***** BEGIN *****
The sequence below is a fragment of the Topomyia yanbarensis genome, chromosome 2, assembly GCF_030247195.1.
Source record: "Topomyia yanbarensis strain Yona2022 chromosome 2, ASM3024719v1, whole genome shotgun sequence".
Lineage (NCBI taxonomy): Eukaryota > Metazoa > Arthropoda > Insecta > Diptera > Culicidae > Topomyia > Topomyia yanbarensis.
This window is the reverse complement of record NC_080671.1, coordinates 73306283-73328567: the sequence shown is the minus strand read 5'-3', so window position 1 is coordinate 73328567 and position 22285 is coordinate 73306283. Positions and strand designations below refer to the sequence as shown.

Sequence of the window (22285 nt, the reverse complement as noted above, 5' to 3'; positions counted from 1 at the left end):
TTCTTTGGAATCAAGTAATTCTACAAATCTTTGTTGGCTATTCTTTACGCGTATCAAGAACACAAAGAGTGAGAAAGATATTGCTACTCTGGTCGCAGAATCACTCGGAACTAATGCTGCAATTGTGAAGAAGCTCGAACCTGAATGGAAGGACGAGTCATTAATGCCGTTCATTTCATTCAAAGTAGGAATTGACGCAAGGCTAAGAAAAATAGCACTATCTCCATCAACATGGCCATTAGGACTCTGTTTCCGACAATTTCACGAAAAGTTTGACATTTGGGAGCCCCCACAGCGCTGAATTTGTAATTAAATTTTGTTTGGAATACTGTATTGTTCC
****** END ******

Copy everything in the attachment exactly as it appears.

The sequence below is a fragment of the Topomyia yanbarensis genome, chromosome 2, assembly GCF_030247195.1.
Source record: "Topomyia yanbarensis strain Yona2022 chromosome 2, ASM3024719v1, whole genome shotgun sequence".
Lineage (NCBI taxonomy): Eukaryota > Metazoa > Arthropoda > Insecta > Diptera > Culicidae > Topomyia > Topomyia yanbarensis.
This window is the reverse complement of record NC_080671.1, coordinates 73306283-73328567: the sequence shown is the minus strand read 5'-3', so window position 1 is coordinate 73328567 and position 22285 is coordinate 73306283. Positions and strand designations below refer to the sequence as shown.

Sequence of the window (22285 nt, the reverse complement as noted above, 5' to 3'; positions counted from 1 at the left end):
TTCTTTGGAATCAAGTAATTCTACAAATCTTTGTTGGCTATTCTTTACGCGTATCAAGAACACAAAGAGTGAGAAAGATATTGCTACTCTGGTCGCAGAATCACTCGGAACTAATGCTGCAATTGTGAAGAAGCTCGAACCTGAATGGAAGGACGAGTCATTAATGCCGTTCATTTCATTCAAAGTAGGAATTGACGCAAGGCTAAGAAAAATAGCACTATCTCCATCAACATGGCCATTAGGACTCTGTTTCCGACAATTTCACGAAAAGTTTGACATTTGGGAGCCCCCACAGCGCTGAATTTGTAATTAAATTTTGTTTGGAATACTGTATTGTTCC